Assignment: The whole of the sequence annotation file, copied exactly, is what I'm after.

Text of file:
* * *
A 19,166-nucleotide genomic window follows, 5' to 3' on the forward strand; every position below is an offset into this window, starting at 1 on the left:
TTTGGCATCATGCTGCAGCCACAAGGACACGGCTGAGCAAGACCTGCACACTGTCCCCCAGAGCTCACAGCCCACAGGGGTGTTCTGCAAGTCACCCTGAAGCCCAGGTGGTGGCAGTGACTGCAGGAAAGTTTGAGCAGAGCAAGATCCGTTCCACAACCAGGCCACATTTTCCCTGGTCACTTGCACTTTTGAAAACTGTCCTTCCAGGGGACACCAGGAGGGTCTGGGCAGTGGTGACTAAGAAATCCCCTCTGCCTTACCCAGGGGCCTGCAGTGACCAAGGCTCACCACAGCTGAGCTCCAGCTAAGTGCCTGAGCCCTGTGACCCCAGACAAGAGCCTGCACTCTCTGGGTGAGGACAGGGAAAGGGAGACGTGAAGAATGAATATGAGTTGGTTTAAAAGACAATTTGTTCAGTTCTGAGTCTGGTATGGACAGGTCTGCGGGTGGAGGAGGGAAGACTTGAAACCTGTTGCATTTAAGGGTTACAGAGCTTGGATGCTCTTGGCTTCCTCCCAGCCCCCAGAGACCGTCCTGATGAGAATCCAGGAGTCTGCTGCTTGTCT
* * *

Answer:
A 19,166-nucleotide genomic window follows, 5' to 3' on the forward strand; every position below is an offset into this window, starting at 1 on the left:
TTTGGCATCATGCTGCAGCCACAAGGACACGGCTGAGCAAGACCTGCACACTGTCCCCCAGAGCTCACAGCCCACAGGGGTGTTCTGCAAGTCACCCTGAAGCCCAGGTGGTGGCAGTGACTGCAGGAAAGTTTGAGCAGAGCAAGATCCGTTCCACAACCAGGCCACATTTTCCCTGGTCACTTGCACTTTTGAAAACTGTCCTTCCAGGGGACACCAGGAGGGTCTGGGCAGTGGTGACTAAGAAATCCCCTCTGCCTTACCCAGGGGCCTGCAGTGACCAAGGCTCACCACAGCTGAGCTCCAGCTAAGTGCCTGAGCCCTGTGACCCCAGACAAGAGCCTGCACTCTCTGGGTGAGGACAGGGAAAGGGAGACGTGAAGAATGAATATGAGTTGGTTTAAAAGACAATTTGTTCAGTTCTGAGTCTGGTATGGACAGGTCTGCGGGTGGAGGAGGGAAGACTTGAAACCTGTTGCATTTAAGGGTTACAGAGCTTGGATGCTCTTGGCTTCCTCCCAGCCCCCAGAGACCGTCCTGATGAGAATCCAGGAGTCTGCTGCTTGTCT